Concrete is a heterogeneous, brittle, and the most widely used construction material. Factors governing the strength of concrete are many and are discussed below.

- Water/cement ratio-

In 1918 AD Duff Abram made some experiments with tweaking the amount of water added to mix the concrete. He found that the lower the amount of water higher will be the strength.

Though, we need to add a minimum quantity of water for full hydration of the cement.Generally, 38 percent to 40 percent of water is sufficient to fully hydrate the cement.

Again, the water-cement ratio has hyperbolic relation if we plot the graph between W/C ratio and compressive strength of concrete. So, we could approximate it to a linear graph for ease of use. - Ratio of cement to aggregate

Adequate cement paste should be available to fill the gaps between aggregate. This imparts role in transferring load to the aggregate. - Grading of aggregate
The grading of aggregate should be as per IS:10262-82

- Surface texture and shape of aggregate
Aggregate having smooth surface do not provide a good bond with aggregate.

On the other hand, aggregate having an angular shape gives ease to interlocking and thus higher bond strength consequently higher strength of concrete. Aggregate having round surface provides workability but on the cost of a reduction in strength. So, round shape aggregate should be avoided. - Strength and stiffness of aggregate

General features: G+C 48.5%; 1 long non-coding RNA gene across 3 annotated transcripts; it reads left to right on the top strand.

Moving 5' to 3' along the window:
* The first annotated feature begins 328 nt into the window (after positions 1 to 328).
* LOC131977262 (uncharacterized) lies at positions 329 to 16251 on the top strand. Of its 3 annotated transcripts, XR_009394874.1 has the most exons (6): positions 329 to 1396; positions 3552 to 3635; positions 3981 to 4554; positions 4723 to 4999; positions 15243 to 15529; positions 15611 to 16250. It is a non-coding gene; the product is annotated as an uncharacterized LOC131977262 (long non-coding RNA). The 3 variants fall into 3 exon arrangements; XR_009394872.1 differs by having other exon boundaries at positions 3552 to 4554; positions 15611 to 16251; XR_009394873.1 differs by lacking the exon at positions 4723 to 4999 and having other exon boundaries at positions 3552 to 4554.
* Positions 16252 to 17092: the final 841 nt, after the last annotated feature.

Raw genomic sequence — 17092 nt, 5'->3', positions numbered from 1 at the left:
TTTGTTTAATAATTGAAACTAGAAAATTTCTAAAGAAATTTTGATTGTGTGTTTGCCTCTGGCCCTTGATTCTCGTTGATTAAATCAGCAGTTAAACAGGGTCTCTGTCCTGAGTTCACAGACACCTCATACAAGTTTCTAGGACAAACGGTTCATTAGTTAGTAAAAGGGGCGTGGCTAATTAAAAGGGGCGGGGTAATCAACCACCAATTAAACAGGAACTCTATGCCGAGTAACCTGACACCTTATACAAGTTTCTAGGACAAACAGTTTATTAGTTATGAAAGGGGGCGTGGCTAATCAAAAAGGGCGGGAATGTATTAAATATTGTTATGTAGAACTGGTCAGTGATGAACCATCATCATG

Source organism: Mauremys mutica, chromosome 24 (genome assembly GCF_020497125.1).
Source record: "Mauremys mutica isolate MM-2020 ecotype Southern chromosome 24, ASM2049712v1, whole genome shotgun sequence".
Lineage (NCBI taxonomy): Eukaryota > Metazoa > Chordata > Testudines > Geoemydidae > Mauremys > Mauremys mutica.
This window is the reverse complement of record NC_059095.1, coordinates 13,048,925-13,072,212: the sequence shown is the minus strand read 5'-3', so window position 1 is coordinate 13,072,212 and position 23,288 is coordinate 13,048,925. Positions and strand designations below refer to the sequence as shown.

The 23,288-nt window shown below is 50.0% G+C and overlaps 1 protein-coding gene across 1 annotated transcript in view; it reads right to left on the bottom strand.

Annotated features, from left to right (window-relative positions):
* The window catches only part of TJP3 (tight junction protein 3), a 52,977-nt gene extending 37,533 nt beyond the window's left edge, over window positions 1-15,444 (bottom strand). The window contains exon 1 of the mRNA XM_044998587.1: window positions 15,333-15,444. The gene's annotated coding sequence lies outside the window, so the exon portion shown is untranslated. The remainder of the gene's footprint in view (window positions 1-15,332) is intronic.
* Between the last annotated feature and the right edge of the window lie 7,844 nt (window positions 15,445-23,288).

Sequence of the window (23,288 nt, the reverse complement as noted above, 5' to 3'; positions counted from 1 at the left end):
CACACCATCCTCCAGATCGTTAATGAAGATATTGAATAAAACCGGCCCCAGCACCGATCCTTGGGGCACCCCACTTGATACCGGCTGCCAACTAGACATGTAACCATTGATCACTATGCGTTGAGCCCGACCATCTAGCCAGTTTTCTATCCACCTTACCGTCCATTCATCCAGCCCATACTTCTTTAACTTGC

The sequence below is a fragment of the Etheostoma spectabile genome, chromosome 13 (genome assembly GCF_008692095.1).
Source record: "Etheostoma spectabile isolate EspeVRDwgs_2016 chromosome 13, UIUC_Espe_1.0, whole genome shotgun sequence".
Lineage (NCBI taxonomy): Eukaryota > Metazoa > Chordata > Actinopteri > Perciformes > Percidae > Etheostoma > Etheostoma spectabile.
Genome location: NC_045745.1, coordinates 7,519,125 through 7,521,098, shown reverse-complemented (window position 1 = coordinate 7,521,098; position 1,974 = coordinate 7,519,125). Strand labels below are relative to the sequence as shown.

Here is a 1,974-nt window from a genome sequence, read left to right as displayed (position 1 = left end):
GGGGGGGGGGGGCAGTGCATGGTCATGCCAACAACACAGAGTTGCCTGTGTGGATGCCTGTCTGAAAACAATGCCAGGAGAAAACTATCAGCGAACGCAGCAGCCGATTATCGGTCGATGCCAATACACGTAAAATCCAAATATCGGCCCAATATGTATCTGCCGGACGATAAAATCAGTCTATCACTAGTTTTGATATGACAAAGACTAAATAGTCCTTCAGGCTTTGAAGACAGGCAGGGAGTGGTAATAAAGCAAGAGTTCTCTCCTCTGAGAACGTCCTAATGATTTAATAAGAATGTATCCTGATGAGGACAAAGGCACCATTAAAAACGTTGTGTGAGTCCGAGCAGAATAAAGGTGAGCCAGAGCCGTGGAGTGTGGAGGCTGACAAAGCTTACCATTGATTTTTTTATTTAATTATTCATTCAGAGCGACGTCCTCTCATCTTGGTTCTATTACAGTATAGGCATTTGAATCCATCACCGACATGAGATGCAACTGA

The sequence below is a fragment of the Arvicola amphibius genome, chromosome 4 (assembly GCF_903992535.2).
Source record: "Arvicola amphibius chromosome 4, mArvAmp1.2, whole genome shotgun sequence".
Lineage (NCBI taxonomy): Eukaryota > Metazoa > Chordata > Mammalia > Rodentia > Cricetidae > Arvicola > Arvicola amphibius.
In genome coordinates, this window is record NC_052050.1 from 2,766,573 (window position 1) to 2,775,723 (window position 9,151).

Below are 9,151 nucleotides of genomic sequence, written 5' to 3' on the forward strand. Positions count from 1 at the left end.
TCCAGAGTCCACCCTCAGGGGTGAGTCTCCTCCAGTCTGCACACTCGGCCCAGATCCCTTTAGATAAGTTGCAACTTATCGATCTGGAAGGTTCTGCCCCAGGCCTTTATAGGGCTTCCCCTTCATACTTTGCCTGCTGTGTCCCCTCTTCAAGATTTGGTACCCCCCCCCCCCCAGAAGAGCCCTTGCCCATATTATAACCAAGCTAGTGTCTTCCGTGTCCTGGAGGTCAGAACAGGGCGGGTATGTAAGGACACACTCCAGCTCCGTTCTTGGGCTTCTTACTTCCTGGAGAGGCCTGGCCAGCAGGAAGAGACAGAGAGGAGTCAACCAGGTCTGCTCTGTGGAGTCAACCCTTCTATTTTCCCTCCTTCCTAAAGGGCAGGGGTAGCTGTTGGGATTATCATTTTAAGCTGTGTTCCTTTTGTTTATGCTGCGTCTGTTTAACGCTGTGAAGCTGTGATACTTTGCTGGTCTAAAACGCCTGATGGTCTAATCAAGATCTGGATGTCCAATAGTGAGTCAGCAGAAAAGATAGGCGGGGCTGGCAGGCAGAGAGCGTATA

The higher the strength of aggregate higher will be the strength of concrete. - Maximum size of aggregate
If we choose the bigger size of aggregate the need of cement for bond will be less because of the lower surface area. Thus we can adopt lower W/C ratio.

But this is not true. As low bond strength leads to lower strength of concrete. Also, the bigger size of aggregate provides more heterogeneous concrete, in which stress distribution is not uniform. - Proper curing-

Proper curing ensures complete hydration of the cement paste. This leads to eliminating permeability from the concrete. Hence, concrete becomes stronger. Curing is the endothermic reaction. Also, if moisture is available every time and temperature is not fallen down then the strength of concrete is always increasing albeit at a smaller rate.

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